It’s fun to think that we can not only lead normal lives but that MS, or any other disease for that matter, is a blessing – creating a stronger bond with your partner leading to a deeper love than any “normal” person would understand.
Forget that such a huge number of marriages fail (I would have taken the easy route and used a real number like 50% but there really isn’t one since different areas report it in different ways). It’s a little like saying you’re going to be a movie star or a singer in a band when you grow up.
It does happen, yes, but we only focus on the successes – the fairy tales – and don’t care about the fact that statistically, it’s not going to happen. If we failed to dream, we’d all just give up and become garbage men.
It would also make it pretty tough to sell stuff. Stuff like disease modifying drugs or the magazines they advertise in that promote these dreams.
Being in a successful relationship is work and even then, even when both parties want it to work, it might not.
Oh – and then there’s the physical problems. Maybe they’re mechanical. Like if you have scaring on your spine or some other injury or illness that affects your lower extremities.
Maybe you’re like me and your hands don’t work well, if at all. There’s nothing quite like a romantic dinner when you’re wearing a pair of mittens, is there? The physical problems are bad enough but the mental anguish that goes along with it puts it over the edge.
Maybe there are psychological barriers. Do I want to commit to someone that I’ll have to take care of for the rest of my life? Do I want to put that burden – that expectation – on someone else?
I have always been known for positivity – for looking at the bright side. There’s a fine line, though, between being positive and being unrealistic.
I feel very strongly that having a great attitude puts you in a better mental state, which puts you in a better physical state. It’s scientifically proven. Your immune system, which has an obvious and direct impact on your health, is tied to your brain and impacted by your outlook. Dreaming is what makes us improve, or at least not get worse so fast.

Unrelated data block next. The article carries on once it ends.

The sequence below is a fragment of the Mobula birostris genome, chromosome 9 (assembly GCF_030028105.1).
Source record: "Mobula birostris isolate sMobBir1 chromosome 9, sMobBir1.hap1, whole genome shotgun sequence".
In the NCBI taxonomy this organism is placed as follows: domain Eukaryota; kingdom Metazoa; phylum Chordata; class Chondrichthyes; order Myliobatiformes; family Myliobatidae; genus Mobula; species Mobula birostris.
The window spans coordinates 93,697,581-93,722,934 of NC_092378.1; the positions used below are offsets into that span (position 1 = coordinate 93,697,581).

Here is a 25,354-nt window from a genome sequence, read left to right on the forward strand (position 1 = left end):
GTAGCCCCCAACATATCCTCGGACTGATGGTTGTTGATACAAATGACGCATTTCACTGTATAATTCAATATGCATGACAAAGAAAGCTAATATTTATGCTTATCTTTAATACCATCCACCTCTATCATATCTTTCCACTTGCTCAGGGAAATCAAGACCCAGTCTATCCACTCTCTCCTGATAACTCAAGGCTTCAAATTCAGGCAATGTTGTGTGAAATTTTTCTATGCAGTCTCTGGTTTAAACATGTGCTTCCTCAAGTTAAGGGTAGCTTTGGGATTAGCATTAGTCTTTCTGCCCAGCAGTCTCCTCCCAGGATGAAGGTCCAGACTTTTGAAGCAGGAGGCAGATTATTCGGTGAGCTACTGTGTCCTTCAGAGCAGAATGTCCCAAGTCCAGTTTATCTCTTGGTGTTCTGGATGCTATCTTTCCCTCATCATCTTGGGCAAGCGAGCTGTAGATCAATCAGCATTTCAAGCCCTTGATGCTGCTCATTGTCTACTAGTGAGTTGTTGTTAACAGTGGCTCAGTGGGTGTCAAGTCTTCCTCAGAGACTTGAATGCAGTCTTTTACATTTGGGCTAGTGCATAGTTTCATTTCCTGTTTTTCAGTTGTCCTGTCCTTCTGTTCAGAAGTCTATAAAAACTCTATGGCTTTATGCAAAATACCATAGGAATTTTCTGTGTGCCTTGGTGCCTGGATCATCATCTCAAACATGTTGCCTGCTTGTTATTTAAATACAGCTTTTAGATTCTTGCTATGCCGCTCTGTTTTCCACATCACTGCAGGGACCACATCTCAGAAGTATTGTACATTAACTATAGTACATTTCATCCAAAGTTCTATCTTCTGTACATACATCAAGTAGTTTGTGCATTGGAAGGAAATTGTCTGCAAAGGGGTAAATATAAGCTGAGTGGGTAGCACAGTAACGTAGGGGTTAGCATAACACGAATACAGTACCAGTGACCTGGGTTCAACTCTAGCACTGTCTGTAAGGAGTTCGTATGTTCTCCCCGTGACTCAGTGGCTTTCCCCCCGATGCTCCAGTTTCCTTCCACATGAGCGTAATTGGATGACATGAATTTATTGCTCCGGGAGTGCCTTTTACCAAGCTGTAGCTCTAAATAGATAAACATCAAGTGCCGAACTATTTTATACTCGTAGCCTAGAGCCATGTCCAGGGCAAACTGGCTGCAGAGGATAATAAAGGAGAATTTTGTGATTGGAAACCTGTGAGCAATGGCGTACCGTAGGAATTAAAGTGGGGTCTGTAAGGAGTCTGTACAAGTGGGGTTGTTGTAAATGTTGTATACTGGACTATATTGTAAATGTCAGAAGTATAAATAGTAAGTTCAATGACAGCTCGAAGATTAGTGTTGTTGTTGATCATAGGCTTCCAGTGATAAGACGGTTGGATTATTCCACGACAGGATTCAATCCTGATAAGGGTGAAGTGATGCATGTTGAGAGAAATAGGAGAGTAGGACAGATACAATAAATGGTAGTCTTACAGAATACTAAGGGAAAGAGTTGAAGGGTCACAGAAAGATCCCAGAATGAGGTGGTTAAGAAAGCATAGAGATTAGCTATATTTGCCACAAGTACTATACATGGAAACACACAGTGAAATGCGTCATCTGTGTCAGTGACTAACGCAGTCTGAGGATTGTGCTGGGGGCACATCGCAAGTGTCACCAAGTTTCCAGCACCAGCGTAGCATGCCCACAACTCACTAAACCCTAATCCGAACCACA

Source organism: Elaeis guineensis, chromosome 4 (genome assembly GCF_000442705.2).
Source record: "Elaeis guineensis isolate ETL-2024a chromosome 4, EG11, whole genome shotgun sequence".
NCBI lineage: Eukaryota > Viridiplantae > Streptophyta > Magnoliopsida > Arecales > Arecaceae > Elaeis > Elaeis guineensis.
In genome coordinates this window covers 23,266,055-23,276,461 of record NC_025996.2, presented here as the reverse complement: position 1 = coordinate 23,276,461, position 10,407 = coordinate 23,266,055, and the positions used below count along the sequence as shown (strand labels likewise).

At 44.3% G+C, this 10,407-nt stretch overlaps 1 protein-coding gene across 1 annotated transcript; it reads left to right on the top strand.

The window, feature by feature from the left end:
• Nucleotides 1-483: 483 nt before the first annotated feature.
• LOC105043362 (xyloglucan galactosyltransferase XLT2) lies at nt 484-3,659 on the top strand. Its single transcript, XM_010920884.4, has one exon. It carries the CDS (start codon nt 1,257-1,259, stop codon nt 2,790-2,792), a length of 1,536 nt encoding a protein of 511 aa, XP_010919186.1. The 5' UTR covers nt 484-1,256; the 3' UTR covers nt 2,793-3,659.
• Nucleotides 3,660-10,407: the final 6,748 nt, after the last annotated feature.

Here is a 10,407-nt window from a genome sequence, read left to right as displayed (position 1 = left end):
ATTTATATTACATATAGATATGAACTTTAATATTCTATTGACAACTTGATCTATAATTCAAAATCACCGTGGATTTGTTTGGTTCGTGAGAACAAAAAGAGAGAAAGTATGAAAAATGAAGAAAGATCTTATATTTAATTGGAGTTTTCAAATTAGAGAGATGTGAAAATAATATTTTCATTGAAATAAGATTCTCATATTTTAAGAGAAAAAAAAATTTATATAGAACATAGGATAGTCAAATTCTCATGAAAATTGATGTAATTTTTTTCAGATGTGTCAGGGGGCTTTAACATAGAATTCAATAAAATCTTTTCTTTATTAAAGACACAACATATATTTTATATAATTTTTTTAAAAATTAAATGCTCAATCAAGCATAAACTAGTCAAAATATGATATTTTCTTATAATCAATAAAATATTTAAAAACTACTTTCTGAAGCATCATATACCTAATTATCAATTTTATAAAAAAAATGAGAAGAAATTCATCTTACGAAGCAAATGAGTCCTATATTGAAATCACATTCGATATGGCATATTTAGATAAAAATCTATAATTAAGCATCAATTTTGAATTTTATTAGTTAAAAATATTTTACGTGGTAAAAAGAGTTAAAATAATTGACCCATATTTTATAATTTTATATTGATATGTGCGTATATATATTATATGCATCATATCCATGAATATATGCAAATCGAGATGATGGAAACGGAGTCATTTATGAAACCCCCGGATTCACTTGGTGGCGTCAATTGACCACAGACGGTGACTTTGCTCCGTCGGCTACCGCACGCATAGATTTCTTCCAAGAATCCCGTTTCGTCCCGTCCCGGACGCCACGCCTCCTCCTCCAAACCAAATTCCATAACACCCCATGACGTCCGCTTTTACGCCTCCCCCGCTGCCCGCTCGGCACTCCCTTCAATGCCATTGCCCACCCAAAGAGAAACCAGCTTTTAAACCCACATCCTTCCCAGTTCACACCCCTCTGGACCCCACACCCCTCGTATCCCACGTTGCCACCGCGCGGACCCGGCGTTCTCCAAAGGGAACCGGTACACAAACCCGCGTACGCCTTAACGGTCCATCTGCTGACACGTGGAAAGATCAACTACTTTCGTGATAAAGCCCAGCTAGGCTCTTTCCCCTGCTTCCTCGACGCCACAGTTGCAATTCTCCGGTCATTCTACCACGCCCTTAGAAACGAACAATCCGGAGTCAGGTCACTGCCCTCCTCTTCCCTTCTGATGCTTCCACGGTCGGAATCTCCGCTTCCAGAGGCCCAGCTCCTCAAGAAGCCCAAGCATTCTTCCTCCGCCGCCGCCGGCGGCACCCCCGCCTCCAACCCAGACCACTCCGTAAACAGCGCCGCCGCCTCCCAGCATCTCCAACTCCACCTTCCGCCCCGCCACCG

Is being positive letting everyone else off of the hook, though? If I can make lemonade out of my situation then it’s really not so bad, right? If magazines don’t push the fairy tales, will drug companies keep giving them money?
Attaching the possibility of a normal life to their products sure helps sales! So we have to decide. Like The Dude once said – “Fuck it.”
“Sometimes you eat the bar, and sometimes the bar eats you.” – The Stranger (The Big Lebowski)
The moral of the story is that our disability has put us at a disadvantage. In order to move up the food chain, we need to not compound that disability by acting helpless.
Don’t apologize for anything. If you do, you’ll always be self-conscious. Be completely intentional and matter-of-fact about everything you do. It’s not your responsibility to make their decisions – you have enough to deal with.
I say keep it to yourself. If your disease is progressive, don’t say anything. It’ll present itself when the time is right. Just have a good time and don’t burden yourself with fairytales and “what if’s.”
If you look for the bad – you’ll find it. If you expect the bad – it’ll happen. Be your best and don’t worry about what anyone else is thinking.
“I’m not the type of person who’ll disrupt things just so I can shit comfortably.” – Dante (Clerks)
Don’t be Dante.